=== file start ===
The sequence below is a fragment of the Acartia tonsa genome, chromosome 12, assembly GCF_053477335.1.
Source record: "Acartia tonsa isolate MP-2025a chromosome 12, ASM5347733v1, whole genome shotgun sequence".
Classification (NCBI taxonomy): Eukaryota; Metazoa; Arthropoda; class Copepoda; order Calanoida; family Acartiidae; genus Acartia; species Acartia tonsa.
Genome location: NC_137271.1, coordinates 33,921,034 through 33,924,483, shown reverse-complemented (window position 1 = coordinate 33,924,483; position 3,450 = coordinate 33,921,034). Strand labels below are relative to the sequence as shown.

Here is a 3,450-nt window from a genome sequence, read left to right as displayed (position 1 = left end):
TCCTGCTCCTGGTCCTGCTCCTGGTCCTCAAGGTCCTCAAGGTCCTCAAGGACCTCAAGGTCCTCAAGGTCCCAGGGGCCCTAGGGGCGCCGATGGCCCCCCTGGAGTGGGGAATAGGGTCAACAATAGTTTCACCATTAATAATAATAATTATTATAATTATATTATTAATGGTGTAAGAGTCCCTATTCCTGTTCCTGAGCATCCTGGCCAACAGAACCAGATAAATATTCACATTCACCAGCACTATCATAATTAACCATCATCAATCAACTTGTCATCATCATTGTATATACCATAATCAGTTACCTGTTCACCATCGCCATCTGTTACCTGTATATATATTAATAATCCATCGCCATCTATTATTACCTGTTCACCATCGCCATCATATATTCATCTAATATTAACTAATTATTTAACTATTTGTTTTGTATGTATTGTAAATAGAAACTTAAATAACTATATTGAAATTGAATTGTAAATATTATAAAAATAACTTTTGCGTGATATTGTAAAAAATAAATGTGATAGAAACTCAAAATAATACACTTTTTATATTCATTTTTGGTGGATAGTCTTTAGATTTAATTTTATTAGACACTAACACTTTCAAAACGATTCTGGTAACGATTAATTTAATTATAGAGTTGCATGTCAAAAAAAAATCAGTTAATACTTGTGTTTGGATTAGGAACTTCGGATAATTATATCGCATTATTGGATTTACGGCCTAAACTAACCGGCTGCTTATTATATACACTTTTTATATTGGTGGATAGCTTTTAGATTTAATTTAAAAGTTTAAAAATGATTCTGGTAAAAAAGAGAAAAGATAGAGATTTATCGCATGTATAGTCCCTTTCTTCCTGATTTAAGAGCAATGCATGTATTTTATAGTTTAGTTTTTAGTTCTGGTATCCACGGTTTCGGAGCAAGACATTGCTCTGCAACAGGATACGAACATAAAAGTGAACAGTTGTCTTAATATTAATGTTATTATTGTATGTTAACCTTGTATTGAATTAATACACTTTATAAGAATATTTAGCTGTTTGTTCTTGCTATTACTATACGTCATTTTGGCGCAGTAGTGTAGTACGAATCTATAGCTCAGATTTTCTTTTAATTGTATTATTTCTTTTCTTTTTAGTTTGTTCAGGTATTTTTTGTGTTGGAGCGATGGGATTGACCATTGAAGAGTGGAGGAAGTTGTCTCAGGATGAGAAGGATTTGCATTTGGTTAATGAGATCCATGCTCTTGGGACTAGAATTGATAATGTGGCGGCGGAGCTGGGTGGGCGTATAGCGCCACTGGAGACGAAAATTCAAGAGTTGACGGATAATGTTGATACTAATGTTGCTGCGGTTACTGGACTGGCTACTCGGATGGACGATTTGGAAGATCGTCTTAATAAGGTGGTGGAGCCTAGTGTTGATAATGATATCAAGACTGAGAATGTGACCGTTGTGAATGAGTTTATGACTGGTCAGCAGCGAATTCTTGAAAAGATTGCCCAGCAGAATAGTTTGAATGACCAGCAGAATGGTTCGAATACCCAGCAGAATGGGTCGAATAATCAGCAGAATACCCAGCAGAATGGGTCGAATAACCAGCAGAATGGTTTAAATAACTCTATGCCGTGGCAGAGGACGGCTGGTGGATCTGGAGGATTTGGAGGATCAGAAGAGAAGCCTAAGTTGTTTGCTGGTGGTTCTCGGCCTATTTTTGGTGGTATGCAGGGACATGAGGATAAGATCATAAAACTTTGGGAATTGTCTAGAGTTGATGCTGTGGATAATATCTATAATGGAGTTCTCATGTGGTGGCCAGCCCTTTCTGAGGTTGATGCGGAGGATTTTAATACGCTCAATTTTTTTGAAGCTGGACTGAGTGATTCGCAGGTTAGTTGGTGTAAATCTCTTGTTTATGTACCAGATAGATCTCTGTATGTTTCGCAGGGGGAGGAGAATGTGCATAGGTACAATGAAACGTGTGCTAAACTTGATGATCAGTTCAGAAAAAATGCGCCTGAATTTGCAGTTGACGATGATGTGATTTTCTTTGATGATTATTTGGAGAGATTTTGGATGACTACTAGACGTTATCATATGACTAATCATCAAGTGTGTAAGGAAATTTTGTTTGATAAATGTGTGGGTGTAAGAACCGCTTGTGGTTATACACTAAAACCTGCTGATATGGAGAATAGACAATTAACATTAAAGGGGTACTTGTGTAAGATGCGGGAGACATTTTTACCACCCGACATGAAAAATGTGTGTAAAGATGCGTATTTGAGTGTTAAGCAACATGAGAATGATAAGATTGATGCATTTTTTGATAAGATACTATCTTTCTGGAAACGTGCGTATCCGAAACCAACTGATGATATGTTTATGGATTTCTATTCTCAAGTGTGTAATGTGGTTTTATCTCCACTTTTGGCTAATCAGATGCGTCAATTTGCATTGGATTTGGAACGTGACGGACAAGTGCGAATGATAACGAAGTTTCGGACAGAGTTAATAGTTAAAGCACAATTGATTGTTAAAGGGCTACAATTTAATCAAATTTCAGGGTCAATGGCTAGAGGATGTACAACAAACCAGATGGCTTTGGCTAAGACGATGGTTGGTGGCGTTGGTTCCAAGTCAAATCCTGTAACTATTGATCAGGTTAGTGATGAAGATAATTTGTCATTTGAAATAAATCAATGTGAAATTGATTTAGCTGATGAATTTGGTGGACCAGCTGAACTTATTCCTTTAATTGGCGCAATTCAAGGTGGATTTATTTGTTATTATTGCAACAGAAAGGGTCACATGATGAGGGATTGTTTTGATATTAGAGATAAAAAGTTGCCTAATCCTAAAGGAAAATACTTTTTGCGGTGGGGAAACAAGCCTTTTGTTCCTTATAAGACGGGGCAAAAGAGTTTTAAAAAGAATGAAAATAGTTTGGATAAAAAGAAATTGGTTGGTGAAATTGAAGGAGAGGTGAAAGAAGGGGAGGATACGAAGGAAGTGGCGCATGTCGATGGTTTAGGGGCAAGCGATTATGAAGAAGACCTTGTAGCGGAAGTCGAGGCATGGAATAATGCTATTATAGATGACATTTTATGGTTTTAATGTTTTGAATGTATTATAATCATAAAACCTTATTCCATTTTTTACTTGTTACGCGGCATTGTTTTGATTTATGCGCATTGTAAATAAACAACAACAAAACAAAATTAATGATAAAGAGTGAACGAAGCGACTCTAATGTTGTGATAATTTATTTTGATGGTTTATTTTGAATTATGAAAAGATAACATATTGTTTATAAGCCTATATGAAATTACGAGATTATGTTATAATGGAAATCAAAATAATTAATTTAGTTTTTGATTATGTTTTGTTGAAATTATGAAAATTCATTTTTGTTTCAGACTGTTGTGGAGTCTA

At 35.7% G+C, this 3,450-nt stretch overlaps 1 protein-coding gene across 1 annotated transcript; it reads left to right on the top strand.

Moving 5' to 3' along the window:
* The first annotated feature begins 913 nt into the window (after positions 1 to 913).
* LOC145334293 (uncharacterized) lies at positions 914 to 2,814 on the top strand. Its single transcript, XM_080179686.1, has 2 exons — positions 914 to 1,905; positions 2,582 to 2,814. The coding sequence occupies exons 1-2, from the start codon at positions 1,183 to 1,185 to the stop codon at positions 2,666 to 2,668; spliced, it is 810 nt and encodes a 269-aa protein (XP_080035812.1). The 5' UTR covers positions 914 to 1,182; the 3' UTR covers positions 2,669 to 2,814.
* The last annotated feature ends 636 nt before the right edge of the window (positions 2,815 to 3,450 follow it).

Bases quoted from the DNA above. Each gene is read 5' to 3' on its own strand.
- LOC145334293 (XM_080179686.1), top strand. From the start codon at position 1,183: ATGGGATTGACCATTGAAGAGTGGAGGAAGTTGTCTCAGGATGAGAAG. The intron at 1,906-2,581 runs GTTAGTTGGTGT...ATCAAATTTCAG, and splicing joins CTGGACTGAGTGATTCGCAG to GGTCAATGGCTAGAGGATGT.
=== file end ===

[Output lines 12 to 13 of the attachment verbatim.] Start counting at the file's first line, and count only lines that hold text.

Bases quoted from the DNA above. Each gene is read 5' to 3' on its own strand.
- LOC145334293 (XM_080179686.1), top strand. From the start codon at position 1,183: ATGGGATTGACCATTGAAGAGTGGAGGAAGTTGTCTCAGGATGAGAAG. The intron at 1,906-2,581 runs GTTAGTTGGTGT...ATCAAATTTCAG, and splicing joins CTGGACTGAGTGATTCGCAG to GGTCAATGGCTAGAGGATGT.